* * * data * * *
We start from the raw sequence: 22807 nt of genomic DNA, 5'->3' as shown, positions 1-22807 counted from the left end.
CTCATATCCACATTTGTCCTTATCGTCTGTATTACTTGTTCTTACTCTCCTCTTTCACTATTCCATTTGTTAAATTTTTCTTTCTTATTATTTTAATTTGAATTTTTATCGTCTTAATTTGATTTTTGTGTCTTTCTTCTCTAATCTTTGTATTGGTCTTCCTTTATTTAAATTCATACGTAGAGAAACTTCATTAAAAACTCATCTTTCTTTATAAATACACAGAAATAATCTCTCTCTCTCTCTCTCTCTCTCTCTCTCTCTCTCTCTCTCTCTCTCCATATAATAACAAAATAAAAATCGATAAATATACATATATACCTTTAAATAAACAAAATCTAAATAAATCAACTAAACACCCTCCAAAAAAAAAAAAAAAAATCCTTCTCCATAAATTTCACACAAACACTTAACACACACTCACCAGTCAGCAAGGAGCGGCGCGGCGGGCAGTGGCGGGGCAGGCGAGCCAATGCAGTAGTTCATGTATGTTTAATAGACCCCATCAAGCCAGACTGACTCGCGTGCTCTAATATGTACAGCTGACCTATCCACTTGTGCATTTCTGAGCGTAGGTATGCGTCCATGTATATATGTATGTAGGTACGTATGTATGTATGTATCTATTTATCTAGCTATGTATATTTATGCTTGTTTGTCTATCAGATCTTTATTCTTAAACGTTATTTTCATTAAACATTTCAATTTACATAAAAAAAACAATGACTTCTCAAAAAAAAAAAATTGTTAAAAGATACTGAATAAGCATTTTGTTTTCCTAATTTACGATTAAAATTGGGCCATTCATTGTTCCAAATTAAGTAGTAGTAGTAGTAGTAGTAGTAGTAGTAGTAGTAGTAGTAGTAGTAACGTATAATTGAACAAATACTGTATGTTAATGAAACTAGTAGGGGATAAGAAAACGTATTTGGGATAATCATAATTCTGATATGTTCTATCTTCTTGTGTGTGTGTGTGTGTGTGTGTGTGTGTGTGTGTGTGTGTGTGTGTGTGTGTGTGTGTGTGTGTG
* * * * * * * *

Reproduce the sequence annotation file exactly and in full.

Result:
We start from the raw sequence: 22807 nt of genomic DNA, 5'->3' as shown, positions 1-22807 counted from the left end.
CTCATATCCACATTTGTCCTTATCGTCTGTATTACTTGTTCTTACTCTCCTCTTTCACTATTCCATTTGTTAAATTTTTCTTTCTTATTATTTTAATTTGAATTTTTATCGTCTTAATTTGATTTTTGTGTCTTTCTTCTCTAATCTTTGTATTGGTCTTCCTTTATTTAAATTCATACGTAGAGAAACTTCATTAAAAACTCATCTTTCTTTATAAATACACAGAAATAATCTCTCTCTCTCTCTCTCTCTCTCTCTCTCTCTCTCTCTCTCTCTCTCCATATAATAACAAAATAAAAATCGATAAATATACATATATACCTTTAAATAAACAAAATCTAAATAAATCAACTAAACACCCTCCAAAAAAAAAAAAAAAAATCCTTCTCCATAAATTTCACACAAACACTTAACACACACTCACCAGTCAGCAAGGAGCGGCGCGGCGGGCAGTGGCGGGGCAGGCGAGCCAATGCAGTAGTTCATGTATGTTTAATAGACCCCATCAAGCCAGACTGACTCGCGTGCTCTAATATGTACAGCTGACCTATCCACTTGTGCATTTCTGAGCGTAGGTATGCGTCCATGTATATATGTATGTAGGTACGTATGTATGTATGTATCTATTTATCTAGCTATGTATATTTATGCTTGTTTGTCTATCAGATCTTTATTCTTAAACGTTATTTTCATTAAACATTTCAATTTACATAAAAAAAACAATGACTTCTCAAAAAAAAAAAATTGTTAAAAGATACTGAATAAGCATTTTGTTTTCCTAATTTACGATTAAAATTGGGCCATTCATTGTTCCAAATTAAGTAGTAGTAGTAGTAGTAGTAGTAGTAGTAGTAGTAGTAGTAGTAGTAACGTATAATTGAACAAATACTGTATGTTAATGAAACTAGTAGGGGATAAGAAAACGTATTTGGGATAATCATAATTCTGATATGTTCTATCTTCTTGTGTGTGTGTGTGTGTGTGTGTGTGTGTGTGTGTGTGTGTGTGTGTGTGTGTGTGTGTGTGTGTG